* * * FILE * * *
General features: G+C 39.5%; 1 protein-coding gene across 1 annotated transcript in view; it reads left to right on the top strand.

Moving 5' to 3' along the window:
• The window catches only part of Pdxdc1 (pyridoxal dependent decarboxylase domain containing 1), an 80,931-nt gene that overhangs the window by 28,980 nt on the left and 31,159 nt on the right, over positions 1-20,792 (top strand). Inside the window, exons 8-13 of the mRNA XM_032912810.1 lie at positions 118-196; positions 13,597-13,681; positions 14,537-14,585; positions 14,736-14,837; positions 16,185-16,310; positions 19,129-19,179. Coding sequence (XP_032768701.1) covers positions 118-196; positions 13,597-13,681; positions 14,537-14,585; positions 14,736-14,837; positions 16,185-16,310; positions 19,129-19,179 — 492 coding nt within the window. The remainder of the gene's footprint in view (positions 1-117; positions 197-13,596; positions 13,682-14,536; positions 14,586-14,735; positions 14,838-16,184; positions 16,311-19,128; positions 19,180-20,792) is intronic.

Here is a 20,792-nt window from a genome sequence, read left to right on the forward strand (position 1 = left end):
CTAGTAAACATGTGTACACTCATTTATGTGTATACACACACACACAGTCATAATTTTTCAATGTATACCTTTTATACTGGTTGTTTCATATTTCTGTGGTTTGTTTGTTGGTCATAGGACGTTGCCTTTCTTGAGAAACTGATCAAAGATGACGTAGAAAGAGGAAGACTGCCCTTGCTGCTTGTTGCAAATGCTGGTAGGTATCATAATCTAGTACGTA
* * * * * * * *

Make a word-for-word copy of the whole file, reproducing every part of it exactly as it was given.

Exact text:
General features: G+C 39.5%; 1 protein-coding gene across 1 annotated transcript in view; it reads left to right on the top strand.

Moving 5' to 3' along the window:
• The window catches only part of Pdxdc1 (pyridoxal dependent decarboxylase domain containing 1), an 80,931-nt gene that overhangs the window by 28,980 nt on the left and 31,159 nt on the right, over positions 1-20,792 (top strand). Inside the window, exons 8-13 of the mRNA XM_032912810.1 lie at positions 118-196; positions 13,597-13,681; positions 14,537-14,585; positions 14,736-14,837; positions 16,185-16,310; positions 19,129-19,179. Coding sequence (XP_032768701.1) covers positions 118-196; positions 13,597-13,681; positions 14,537-14,585; positions 14,736-14,837; positions 16,185-16,310; positions 19,129-19,179 — 492 coding nt within the window. The remainder of the gene's footprint in view (positions 1-117; positions 197-13,596; positions 13,682-14,536; positions 14,586-14,735; positions 14,838-16,184; positions 16,311-19,128; positions 19,180-20,792) is intronic.

Here is a 20,792-nt window from a genome sequence, read left to right on the forward strand (position 1 = left end):
CTAGTAAACATGTGTACACTCATTTATGTGTATACACACACACACAGTCATAATTTTTCAATGTATACCTTTTATACTGGTTGTTTCATATTTCTGTGGTTTGTTTGTTGGTCATAGGACGTTGCCTTTCTTGAGAAACTGATCAAAGATGACGTAGAAAGAGGAAGACTGCCCTTGCTGCTTGTTGCAAATGCTGGTAGGTATCATAATCTAGTACGTA